When choosing a quest as well, you get some gorgeous hand-drawn looking interpretation of the monster in question. These look like drawings that would be found inside of caves thousands of years later and are wonderful to look at. 

New gameplay additions for Monster Hunter Rise include Rampage Quests. These take the basic formula of Monster Hunter but add a tower-defence element to it. The fabled Rampage has begun and you will need to repel waves of monsters using turrets, ballistae and more with up to three other players. A much faster and more frenetic mode than some veteran players will be used to, they do offer a fun change of place, providing you have a team that knows what they are doing. And it is also fun to see three or four monsters lined up together; annoyingly though, defeat one and their carcass just fades out of existence before your eyes.

This feels like a limitation to Monster Hunter Rise as it is essentially a port from a Nintendo Switch game. But it isn’t the only issue. Gone once again are the loading screens in each of the game’s areas similar to World but, unlike that game, these areas feel much more sparse in comparison. Foliage and flora is lacking in areas that should be teeming with it, and the Lava Caverns area just feels a bit lifeless as well.

One area where there are loading screens is in the new hub area, Kamura Village. On the Xbox Series X|S transitioning between screens in the village is instantaneous but it begs the question of do they even need to be there in the first place? By comparison, Astera village from World was much larger, more interactive and on multiple levels. It felt alive, whereas Kamura feels a bit lifeless.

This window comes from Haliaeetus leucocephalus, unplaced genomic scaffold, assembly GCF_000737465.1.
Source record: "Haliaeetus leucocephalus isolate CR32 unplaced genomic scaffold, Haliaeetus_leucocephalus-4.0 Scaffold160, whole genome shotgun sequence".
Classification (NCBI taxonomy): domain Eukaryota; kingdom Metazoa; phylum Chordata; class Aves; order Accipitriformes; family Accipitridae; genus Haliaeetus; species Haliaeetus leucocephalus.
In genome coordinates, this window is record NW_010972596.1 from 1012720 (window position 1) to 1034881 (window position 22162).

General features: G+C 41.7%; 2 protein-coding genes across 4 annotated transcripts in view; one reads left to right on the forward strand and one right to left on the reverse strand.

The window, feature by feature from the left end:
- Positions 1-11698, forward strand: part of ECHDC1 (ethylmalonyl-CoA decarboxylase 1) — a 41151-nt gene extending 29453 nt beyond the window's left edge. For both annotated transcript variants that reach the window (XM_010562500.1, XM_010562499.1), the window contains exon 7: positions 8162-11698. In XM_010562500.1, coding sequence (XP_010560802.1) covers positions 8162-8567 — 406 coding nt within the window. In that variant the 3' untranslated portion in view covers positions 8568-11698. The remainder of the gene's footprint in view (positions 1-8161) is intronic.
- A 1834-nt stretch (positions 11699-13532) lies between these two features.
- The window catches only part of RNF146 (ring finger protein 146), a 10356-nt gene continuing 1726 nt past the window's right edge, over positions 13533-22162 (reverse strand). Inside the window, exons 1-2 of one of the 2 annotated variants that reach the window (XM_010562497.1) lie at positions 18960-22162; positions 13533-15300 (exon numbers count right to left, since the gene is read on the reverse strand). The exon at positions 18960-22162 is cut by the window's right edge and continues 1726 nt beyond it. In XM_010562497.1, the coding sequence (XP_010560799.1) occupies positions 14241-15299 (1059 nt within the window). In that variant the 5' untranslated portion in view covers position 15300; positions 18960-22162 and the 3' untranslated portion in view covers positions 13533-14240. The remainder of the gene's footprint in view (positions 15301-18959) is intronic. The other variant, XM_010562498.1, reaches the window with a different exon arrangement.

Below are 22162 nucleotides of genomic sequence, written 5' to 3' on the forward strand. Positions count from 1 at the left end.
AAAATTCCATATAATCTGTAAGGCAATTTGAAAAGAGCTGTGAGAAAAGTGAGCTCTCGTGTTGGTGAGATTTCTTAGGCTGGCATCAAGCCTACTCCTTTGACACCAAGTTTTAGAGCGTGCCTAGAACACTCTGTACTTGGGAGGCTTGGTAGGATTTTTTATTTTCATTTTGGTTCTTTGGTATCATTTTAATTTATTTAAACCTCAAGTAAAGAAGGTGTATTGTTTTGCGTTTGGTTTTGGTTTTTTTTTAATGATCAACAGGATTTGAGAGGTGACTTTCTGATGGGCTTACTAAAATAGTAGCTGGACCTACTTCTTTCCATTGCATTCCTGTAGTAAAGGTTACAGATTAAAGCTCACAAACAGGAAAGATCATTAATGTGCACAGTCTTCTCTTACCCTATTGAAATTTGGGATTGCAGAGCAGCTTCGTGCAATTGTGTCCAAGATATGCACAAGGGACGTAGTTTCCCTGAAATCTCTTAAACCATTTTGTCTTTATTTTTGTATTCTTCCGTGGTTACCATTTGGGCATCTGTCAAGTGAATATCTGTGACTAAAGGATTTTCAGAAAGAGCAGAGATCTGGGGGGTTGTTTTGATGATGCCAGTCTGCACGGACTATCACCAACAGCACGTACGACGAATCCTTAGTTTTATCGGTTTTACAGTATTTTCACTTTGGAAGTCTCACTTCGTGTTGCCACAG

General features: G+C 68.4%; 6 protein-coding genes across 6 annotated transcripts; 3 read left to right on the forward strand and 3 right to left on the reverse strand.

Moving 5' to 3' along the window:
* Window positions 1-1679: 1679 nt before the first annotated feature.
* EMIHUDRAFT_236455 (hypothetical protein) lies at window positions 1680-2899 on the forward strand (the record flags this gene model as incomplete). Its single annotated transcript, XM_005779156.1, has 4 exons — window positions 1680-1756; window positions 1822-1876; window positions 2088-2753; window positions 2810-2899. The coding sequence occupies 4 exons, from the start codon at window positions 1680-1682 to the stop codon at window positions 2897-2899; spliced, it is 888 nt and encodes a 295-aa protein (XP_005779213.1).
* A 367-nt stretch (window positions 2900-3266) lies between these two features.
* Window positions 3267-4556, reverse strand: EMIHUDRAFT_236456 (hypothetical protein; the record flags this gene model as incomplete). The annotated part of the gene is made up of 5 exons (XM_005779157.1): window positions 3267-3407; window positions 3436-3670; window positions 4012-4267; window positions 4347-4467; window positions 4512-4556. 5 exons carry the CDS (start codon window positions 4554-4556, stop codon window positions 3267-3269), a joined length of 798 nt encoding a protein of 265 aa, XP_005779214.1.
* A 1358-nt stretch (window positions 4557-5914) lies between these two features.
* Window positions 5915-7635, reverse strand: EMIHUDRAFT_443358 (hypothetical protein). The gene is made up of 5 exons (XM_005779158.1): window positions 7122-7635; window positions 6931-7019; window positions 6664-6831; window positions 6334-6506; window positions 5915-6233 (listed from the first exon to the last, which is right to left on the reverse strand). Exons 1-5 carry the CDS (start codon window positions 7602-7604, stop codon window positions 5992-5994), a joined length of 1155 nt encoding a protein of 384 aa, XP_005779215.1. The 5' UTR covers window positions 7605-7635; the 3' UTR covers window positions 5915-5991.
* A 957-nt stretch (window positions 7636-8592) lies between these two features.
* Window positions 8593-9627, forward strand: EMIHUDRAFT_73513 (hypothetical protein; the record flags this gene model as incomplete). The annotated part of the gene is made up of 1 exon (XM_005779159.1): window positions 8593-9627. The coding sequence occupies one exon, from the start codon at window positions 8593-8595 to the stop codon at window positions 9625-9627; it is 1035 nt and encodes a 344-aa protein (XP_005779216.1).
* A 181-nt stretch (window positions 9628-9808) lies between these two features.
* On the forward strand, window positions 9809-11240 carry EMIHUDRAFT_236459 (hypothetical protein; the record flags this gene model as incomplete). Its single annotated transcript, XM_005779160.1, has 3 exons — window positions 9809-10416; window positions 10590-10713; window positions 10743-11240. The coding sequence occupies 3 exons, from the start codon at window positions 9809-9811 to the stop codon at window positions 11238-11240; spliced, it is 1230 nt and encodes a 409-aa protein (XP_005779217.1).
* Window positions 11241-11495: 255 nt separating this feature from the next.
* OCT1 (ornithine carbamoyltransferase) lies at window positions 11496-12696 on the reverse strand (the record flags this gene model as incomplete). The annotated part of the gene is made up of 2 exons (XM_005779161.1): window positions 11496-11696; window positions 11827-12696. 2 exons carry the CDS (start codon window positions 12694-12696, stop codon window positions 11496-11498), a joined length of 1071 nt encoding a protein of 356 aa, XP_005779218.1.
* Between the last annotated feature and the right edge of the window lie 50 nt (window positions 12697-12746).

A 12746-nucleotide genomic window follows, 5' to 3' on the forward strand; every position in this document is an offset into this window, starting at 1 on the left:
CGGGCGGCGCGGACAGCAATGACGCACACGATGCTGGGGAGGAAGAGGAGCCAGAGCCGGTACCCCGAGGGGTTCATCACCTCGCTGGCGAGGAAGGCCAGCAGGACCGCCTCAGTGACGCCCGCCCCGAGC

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But that’s the biggest criticism; Monster Hunter Rise isn’t quite Monster Hunter: World. And that’s partly because Rise doesn’t offer too much in the way of new things, and what is here suffers graphically in comparison. The Rampage Quests are a fun distraction but they won’t be a game-changer for the series going forward.

But Monster Hunter Rise is still an excellent Monster Hunter game, full of those exact moments fans have come to expect. The first time you fight a Magnamalo – the monster featured on the main game cover art – is a standout in a game full of them. There is teamwork required for Hub quests as these ramp up in difficulty quickly, and the Village Quests can ease newer players in gently. Some limitations are visible as this was originally a Nintendo Switch game, and they prevent it from reaching the heights of Monster Hunter: World, but this is still a Monster Hunter game in its purest form. And any Monster Hunter game is always a special experience for newcomers and veterans alike.

Stop the Rampage in Monster Hunter Rise on the Xbox Store

Richard Dobson
Richard Dobson
Avid gamer since the days of Sonic the Hedgehog 2. Grew up with the PS1 and PS2 but changed allegiances in 2007 with the release of Halo 3.